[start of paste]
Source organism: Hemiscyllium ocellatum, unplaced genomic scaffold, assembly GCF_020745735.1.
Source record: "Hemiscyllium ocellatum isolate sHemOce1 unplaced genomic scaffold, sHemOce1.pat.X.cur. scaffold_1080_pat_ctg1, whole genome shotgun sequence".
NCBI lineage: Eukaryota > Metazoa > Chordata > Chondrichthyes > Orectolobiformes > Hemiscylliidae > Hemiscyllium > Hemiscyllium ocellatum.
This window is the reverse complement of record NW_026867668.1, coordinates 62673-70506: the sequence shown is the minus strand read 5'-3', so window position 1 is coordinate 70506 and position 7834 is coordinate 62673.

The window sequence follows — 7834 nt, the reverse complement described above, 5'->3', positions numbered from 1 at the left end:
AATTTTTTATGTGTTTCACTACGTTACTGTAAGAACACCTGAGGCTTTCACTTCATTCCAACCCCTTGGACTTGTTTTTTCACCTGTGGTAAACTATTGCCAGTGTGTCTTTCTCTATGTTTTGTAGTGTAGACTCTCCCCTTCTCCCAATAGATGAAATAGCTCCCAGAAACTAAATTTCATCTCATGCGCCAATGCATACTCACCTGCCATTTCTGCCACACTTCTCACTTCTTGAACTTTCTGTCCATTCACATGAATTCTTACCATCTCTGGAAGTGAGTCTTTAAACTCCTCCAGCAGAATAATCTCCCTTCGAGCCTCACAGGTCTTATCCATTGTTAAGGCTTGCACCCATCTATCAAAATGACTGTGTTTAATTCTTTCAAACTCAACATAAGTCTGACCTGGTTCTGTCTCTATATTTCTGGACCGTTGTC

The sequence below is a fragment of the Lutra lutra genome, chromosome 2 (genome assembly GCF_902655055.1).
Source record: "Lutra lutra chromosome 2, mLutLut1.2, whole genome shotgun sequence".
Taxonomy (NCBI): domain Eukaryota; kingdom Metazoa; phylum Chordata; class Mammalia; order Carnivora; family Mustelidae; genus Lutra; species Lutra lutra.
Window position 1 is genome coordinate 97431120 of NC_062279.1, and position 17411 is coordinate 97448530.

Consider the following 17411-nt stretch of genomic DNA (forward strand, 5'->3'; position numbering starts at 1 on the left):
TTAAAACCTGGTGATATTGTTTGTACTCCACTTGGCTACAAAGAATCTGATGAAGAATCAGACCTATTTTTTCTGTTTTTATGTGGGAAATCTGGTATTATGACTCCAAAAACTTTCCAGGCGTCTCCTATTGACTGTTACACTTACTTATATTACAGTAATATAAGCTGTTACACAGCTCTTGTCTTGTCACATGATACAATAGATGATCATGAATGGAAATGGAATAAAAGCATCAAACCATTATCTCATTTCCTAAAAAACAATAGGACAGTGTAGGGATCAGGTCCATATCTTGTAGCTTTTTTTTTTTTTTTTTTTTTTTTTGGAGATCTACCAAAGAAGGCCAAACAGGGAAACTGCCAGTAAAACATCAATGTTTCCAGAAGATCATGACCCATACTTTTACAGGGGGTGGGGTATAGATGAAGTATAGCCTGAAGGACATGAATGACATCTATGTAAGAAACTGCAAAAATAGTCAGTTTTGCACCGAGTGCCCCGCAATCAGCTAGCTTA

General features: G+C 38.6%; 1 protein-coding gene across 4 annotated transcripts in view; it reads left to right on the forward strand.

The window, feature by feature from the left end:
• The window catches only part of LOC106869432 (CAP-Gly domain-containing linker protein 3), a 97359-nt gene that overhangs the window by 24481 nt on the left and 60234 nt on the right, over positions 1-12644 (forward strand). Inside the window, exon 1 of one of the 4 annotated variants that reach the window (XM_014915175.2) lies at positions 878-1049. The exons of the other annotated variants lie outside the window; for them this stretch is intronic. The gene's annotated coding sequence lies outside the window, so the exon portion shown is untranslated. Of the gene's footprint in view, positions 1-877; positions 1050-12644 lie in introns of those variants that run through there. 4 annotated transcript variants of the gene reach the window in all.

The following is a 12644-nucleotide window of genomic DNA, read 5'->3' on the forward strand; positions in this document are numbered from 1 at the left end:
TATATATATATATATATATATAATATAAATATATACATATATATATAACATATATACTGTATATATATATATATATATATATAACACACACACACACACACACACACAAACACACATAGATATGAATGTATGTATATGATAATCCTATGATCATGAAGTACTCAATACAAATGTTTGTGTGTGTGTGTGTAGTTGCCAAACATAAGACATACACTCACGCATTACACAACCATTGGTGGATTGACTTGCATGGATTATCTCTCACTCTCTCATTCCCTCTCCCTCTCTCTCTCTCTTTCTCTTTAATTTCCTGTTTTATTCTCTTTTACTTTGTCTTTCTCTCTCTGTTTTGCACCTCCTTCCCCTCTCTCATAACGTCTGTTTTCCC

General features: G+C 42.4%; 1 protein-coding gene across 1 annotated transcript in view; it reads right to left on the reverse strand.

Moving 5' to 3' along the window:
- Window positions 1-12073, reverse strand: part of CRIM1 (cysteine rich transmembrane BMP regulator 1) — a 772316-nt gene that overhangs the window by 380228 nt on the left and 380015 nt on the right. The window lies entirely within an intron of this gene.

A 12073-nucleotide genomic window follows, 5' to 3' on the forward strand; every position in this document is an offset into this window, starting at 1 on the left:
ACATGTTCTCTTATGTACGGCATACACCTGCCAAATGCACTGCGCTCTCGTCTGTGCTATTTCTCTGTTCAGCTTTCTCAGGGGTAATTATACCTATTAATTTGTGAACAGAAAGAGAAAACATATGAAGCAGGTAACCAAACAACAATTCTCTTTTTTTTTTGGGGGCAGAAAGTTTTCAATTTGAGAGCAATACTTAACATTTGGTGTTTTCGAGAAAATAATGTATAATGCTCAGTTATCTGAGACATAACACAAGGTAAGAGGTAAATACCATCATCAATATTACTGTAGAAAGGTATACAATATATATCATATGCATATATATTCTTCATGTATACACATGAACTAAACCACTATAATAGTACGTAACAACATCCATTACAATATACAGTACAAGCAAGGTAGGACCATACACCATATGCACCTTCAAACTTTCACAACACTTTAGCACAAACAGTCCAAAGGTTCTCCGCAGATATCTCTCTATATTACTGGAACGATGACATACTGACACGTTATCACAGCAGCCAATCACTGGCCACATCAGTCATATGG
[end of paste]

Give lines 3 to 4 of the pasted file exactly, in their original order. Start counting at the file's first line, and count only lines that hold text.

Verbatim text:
NCBI lineage: Eukaryota > Metazoa > Chordata > Chondrichthyes > Orectolobiformes > Hemiscylliidae > Hemiscyllium > Hemiscyllium ocellatum.
This window is the reverse complement of record NW_026867668.1, coordinates 62673-70506: the sequence shown is the minus strand read 5'-3', so window position 1 is coordinate 70506 and position 7834 is coordinate 62673.